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The Average Rent for a Manhattan Apartment Just Hit a New Record High: Report

In June, the average monthly rent in New York City surpassed $5,000.

manhattan rental market Getty

Manhattanites are officially dishing out more money than ever for their monthly rent.

Last month, the average monthly payout for an apartment on the island rose to $5,058, according to a new report by Miller Samuel Inc. and Douglas Elliman Real Estate. This staggering amount is a first for the Big Apple and a 29 percent increase year over year. The median rent price also went up 25 percent in June, amounting to $4,050 a month. Unfortunately, dealing with sky-high rents is a problem that brokers say city dwellers can expect to continue.

“There are no signs of a slowdown, at least not yet,” Jonathan Miller, CEO of Miller Samuel, told CNBC. Prices in NYC are climbing for several different reasons. For one, spikes in mortgage rates are forcing would-be homeowners to rethink their plans. Now, with more buyers pivoting to the rental market, monthly payments are soaring. “The market is already tight. This makes it tighter,” Miller said to CNN. Additionally, economic uncertainty and ongoing inflation rates are contributing to the record-setting rental prices, as the cost of living has increased 9.1 percent from a year ago.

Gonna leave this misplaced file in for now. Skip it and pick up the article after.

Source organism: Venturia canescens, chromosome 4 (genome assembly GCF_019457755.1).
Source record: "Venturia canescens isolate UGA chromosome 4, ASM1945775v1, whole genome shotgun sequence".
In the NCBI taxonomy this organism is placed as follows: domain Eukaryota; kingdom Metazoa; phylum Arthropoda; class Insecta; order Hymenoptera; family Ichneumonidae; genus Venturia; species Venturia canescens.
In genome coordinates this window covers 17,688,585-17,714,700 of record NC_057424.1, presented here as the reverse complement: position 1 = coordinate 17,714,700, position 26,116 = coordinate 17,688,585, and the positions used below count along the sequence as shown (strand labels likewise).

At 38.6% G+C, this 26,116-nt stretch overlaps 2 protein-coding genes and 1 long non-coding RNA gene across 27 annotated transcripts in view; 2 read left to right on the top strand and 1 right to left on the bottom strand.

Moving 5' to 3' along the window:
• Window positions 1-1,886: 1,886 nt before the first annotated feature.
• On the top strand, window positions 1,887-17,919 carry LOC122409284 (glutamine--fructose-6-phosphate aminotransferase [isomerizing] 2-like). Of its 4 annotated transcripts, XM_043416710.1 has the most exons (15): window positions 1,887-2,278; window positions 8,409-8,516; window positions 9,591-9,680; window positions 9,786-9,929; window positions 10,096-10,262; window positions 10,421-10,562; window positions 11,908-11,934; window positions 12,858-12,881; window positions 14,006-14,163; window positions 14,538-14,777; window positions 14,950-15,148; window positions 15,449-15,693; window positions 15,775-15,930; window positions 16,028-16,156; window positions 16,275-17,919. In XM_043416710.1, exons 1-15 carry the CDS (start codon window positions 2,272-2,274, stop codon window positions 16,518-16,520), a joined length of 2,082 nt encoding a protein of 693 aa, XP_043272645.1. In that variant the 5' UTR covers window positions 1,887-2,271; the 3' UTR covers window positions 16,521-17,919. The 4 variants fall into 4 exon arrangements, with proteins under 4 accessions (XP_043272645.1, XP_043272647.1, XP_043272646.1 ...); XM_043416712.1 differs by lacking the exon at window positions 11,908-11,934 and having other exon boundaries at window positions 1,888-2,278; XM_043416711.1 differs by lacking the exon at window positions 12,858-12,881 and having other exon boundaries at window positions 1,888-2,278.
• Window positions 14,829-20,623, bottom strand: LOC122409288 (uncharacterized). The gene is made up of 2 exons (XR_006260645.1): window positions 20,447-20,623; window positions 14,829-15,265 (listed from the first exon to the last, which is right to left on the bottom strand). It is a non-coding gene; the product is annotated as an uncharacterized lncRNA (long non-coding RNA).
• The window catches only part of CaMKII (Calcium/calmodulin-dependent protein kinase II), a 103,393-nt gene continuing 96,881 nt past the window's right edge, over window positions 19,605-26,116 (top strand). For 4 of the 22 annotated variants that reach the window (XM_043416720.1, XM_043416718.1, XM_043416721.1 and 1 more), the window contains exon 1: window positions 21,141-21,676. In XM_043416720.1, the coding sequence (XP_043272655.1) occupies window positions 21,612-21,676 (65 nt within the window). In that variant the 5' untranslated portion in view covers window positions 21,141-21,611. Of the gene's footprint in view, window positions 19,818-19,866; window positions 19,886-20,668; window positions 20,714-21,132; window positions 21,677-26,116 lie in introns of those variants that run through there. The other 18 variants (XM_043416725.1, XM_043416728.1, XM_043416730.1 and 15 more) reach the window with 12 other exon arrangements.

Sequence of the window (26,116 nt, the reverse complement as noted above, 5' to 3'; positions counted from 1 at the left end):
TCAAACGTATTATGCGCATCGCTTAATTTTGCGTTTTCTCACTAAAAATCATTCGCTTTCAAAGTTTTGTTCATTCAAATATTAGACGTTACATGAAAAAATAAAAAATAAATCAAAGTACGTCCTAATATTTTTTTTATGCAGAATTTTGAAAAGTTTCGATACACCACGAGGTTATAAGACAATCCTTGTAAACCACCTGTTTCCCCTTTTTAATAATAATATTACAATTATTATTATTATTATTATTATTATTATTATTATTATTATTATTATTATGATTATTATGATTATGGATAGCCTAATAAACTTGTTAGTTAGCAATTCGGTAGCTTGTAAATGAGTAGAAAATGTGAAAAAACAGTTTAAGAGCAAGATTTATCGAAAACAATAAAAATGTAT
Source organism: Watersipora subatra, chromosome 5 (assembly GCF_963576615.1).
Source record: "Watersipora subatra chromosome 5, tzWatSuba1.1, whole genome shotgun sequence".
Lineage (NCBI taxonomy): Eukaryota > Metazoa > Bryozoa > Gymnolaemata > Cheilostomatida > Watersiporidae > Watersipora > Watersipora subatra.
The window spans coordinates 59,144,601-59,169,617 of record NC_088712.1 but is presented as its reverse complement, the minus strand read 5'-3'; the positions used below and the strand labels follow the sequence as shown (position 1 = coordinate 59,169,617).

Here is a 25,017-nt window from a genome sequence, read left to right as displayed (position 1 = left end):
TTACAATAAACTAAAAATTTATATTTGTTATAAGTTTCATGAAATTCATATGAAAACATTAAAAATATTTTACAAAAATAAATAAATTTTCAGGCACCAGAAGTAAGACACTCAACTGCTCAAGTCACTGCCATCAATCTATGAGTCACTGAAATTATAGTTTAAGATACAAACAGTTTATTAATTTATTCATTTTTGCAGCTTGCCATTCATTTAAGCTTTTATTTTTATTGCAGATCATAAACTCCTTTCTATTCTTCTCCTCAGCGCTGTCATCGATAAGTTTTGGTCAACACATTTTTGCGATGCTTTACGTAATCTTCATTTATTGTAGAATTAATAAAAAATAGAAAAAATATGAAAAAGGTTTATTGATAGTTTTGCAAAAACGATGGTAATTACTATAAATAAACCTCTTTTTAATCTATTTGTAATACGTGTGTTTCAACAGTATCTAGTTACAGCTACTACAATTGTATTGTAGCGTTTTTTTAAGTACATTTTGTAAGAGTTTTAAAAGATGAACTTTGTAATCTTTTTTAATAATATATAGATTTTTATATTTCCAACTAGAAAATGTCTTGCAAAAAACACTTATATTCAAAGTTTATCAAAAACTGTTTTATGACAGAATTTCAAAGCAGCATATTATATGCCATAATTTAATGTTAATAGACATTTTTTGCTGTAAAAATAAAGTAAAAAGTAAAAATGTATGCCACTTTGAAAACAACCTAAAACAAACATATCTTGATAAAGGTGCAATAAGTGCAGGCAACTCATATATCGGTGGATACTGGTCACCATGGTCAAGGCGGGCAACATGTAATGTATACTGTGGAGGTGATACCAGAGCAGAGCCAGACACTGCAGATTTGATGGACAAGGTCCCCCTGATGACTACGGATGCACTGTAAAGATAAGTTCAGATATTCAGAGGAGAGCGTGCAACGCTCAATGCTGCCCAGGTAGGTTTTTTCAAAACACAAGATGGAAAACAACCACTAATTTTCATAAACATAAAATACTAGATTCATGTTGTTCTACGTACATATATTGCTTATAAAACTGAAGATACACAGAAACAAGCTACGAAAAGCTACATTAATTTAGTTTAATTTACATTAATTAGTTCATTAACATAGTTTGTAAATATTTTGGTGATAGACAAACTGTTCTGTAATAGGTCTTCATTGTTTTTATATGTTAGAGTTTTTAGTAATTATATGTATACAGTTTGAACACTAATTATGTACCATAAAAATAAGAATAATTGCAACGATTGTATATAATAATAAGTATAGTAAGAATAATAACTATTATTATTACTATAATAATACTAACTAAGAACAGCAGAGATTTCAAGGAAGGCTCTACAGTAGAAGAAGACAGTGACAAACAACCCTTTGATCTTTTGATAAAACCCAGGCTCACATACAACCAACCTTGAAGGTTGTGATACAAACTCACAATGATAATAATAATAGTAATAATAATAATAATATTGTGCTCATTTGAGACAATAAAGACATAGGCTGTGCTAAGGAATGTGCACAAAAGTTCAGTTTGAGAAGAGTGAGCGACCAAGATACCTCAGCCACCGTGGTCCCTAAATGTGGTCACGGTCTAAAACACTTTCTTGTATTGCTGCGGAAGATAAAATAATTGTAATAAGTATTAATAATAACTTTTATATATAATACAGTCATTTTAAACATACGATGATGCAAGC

manhattan rental

In June, the average rental payment for an apartment in Manhattan hit a record price of $5,058  Getty

It’s also possible that Manhattan hasn’t even seen the worst of it. Miller stated that leasing activity in the area doesn’t peak until the end of summer. The seasonal surge means it’s safe to assume that figures from July and August will follow suit, considering average and median rents have risen every month for the past five months.  

More recently in May 2022, the median rent in Manhattan made headlines when it reached $4,000 for the first time ever. This was a 25.2 percent jump from last year. In addition, the average rent for the month of May set another record at $4,975 a month. 

So how long will it be until this overheated rental market finally cools down? Miller told Bloomberg that renters should expect more of a plateau than a decline. 

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